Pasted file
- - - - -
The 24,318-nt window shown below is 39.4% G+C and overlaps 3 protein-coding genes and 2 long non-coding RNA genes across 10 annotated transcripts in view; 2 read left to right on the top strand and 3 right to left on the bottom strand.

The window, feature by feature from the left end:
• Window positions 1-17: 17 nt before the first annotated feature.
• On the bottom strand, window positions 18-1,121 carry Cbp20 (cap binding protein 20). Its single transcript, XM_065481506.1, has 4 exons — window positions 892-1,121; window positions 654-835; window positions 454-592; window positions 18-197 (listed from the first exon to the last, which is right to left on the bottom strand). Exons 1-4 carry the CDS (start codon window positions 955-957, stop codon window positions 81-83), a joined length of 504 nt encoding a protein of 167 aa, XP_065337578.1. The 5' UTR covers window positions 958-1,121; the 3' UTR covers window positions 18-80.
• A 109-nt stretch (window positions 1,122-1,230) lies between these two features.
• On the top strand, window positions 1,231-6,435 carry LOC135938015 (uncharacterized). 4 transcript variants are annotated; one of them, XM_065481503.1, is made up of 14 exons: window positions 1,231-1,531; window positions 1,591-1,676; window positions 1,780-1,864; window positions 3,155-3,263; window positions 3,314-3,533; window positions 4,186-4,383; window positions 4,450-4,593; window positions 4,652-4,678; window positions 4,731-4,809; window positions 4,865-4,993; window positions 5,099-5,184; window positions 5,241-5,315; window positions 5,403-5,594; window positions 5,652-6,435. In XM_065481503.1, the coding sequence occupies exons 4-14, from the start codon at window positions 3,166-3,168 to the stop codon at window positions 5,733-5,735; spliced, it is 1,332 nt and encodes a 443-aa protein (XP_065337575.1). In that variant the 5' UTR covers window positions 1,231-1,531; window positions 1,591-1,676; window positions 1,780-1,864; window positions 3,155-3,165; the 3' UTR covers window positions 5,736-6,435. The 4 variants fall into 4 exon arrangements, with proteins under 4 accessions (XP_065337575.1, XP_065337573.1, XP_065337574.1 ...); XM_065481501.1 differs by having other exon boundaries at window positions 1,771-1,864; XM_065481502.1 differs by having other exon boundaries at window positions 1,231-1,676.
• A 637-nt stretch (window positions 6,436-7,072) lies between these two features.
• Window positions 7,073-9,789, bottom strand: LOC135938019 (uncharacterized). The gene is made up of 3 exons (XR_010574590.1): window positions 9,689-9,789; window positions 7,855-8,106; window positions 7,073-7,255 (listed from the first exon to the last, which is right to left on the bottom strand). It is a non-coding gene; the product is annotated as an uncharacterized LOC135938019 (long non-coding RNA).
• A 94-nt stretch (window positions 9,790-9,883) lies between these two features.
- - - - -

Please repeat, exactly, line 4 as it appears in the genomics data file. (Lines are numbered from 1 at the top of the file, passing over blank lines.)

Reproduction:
• On the bottom strand, window positions 18-1,121 carry Cbp20 (cap binding protein 20). Its single transcript, XM_065481506.1, has 4 exons — window positions 892-1,121; window positions 654-835; window positions 454-592; window positions 18-197 (listed from the first exon to the last, which is right to left on the bottom strand). Exons 1-4 carry the CDS (start codon window positions 955-957, stop codon window positions 81-83), a joined length of 504 nt encoding a protein of 167 aa, XP_065337578.1. The 5' UTR covers window positions 958-1,121; the 3' UTR covers window positions 18-80.